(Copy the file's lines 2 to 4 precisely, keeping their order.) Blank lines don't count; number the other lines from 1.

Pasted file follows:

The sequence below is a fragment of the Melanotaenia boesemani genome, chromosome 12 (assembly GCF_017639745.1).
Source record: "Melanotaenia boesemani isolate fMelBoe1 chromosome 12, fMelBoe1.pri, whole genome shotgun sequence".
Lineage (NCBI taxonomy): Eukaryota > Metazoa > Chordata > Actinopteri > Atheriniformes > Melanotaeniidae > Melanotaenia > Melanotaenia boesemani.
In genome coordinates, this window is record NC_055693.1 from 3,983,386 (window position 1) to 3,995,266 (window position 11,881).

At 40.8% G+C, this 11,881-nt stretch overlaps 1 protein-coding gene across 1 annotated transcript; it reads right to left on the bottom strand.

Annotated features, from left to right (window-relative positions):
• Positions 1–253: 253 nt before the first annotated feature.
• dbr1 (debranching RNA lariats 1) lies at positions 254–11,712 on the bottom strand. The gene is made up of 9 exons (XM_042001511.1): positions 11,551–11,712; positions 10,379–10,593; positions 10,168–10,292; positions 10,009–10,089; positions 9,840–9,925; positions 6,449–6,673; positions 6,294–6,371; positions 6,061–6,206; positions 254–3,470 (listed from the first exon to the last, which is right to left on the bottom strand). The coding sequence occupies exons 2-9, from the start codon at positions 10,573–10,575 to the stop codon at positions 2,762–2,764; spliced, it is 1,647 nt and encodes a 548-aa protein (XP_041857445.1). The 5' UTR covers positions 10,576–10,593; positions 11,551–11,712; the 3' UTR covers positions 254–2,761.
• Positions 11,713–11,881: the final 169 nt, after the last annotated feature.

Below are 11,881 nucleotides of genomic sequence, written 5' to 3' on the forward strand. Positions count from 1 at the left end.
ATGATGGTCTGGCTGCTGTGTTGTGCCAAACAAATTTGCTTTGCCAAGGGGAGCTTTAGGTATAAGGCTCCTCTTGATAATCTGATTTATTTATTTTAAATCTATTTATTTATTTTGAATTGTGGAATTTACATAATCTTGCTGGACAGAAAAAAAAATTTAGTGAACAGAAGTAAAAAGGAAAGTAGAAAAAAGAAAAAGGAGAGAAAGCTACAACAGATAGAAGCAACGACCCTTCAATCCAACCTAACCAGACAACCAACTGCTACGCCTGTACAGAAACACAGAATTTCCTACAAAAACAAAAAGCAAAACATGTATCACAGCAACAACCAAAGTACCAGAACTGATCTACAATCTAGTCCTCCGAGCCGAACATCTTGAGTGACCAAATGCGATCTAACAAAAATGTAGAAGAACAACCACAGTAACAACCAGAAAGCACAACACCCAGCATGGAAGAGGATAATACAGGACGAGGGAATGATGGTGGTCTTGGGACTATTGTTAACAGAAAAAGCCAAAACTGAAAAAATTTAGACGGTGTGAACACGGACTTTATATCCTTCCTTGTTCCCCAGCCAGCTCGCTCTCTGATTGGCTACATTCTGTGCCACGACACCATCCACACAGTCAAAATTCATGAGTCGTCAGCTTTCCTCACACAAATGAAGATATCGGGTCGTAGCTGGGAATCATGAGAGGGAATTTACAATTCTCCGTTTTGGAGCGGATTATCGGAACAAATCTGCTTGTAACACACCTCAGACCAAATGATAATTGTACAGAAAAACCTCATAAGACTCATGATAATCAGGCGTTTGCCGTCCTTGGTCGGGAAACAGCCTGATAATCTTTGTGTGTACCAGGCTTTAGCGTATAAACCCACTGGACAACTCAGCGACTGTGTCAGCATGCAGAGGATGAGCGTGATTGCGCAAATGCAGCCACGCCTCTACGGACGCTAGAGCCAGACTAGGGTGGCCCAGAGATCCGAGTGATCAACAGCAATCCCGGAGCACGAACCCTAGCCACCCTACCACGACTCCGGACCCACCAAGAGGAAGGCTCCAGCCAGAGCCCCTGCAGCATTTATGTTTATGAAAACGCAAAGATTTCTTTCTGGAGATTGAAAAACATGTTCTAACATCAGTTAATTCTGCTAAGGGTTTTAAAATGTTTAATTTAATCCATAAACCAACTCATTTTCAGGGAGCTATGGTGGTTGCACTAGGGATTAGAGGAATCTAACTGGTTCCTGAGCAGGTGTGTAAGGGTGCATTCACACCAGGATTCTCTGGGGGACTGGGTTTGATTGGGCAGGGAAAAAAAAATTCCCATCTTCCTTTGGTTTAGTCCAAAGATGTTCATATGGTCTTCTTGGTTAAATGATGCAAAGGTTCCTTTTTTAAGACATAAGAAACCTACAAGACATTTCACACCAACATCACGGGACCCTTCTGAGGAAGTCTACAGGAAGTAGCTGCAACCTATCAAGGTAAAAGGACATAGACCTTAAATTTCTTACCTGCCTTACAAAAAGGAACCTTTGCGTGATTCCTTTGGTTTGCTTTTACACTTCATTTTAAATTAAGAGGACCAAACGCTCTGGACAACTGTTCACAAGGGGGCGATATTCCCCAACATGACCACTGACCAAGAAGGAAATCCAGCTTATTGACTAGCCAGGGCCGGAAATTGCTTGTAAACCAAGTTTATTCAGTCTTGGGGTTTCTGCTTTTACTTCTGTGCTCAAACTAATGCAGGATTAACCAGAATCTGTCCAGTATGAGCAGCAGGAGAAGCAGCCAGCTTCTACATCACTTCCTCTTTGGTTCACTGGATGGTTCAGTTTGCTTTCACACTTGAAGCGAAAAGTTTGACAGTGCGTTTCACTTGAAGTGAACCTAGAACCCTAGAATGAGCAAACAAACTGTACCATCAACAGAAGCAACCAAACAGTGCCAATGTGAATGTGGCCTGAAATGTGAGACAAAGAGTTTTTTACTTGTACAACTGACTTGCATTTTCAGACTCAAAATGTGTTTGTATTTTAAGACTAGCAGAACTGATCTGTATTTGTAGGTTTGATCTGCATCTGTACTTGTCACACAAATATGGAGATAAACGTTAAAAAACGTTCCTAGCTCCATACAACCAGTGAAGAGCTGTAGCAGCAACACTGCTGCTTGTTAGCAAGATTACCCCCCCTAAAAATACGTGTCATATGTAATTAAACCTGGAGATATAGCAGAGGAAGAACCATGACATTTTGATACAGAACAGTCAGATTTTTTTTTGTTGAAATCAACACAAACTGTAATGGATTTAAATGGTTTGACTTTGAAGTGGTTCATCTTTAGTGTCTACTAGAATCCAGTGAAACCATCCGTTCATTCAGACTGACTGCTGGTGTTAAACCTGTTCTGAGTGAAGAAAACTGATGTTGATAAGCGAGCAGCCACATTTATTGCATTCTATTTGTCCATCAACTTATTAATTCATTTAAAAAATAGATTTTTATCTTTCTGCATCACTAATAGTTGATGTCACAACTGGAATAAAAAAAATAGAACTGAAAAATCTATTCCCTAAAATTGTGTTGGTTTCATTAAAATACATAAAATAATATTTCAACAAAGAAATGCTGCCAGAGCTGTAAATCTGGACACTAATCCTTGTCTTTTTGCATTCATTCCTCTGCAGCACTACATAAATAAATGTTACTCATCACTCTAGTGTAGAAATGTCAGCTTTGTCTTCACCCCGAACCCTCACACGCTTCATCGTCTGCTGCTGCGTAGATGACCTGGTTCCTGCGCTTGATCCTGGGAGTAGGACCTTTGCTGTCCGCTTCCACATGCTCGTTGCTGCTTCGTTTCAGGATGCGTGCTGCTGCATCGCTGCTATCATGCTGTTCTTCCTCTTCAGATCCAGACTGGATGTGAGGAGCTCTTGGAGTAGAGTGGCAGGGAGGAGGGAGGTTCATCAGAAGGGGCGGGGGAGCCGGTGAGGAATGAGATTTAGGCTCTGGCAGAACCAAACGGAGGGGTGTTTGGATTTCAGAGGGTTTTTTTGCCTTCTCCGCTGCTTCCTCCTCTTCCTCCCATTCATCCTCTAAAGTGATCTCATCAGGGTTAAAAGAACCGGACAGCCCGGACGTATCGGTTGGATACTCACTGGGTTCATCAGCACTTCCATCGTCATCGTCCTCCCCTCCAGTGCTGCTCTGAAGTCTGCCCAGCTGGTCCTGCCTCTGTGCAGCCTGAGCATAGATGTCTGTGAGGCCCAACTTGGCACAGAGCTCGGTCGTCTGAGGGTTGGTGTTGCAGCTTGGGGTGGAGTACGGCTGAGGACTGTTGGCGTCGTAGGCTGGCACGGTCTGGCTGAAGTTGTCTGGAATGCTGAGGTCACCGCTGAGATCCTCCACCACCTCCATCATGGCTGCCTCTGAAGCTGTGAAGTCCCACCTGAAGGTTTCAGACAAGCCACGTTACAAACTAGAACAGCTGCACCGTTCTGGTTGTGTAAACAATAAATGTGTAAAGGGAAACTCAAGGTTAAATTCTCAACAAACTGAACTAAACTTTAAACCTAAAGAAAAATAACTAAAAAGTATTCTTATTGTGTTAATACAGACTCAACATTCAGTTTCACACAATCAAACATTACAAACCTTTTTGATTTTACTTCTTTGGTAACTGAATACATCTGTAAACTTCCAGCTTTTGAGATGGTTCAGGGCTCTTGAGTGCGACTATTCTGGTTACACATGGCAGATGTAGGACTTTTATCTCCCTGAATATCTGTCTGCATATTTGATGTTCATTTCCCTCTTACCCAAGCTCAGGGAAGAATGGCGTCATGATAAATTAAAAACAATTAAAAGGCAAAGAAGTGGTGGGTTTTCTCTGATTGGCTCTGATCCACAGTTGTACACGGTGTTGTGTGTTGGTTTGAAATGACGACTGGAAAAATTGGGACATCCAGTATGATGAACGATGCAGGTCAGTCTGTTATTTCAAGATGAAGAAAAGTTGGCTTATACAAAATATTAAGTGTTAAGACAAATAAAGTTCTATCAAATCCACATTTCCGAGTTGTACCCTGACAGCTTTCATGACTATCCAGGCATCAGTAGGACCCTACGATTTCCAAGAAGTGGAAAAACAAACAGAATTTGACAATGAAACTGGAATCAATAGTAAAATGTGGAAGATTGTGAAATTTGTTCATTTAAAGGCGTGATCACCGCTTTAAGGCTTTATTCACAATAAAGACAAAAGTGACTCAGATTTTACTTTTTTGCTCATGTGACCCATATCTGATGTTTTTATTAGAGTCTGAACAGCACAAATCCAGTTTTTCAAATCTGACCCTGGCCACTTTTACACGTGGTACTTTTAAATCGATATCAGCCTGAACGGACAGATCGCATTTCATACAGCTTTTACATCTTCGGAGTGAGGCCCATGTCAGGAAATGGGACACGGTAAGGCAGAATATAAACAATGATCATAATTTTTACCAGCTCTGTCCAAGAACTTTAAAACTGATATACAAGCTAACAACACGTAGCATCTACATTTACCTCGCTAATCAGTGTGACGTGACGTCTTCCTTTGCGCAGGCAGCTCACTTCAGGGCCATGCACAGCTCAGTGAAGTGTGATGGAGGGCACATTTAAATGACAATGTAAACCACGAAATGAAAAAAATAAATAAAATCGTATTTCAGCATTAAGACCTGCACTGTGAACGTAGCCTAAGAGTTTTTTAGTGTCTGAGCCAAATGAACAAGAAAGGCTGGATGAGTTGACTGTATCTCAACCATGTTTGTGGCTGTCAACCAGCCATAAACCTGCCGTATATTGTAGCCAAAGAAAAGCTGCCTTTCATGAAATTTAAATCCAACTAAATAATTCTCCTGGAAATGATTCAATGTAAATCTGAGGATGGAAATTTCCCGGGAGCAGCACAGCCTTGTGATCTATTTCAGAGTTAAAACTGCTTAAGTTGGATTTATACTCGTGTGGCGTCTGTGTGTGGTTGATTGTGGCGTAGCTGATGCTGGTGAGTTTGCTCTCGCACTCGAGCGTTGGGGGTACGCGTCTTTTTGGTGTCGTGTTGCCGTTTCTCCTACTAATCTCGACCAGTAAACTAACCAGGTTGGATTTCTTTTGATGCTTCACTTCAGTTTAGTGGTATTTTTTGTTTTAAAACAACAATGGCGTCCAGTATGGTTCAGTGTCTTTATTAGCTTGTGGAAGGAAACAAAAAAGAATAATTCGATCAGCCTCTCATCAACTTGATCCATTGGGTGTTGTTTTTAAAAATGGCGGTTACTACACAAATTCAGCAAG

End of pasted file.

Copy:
Source record: "Melanotaenia boesemani isolate fMelBoe1 chromosome 12, fMelBoe1.pri, whole genome shotgun sequence".
Lineage (NCBI taxonomy): Eukaryota > Metazoa > Chordata > Actinopteri > Atheriniformes > Melanotaeniidae > Melanotaenia > Melanotaenia boesemani.
In genome coordinates, this window is record NC_055693.1 from 3,983,386 (window position 1) to 3,995,266 (window position 11,881).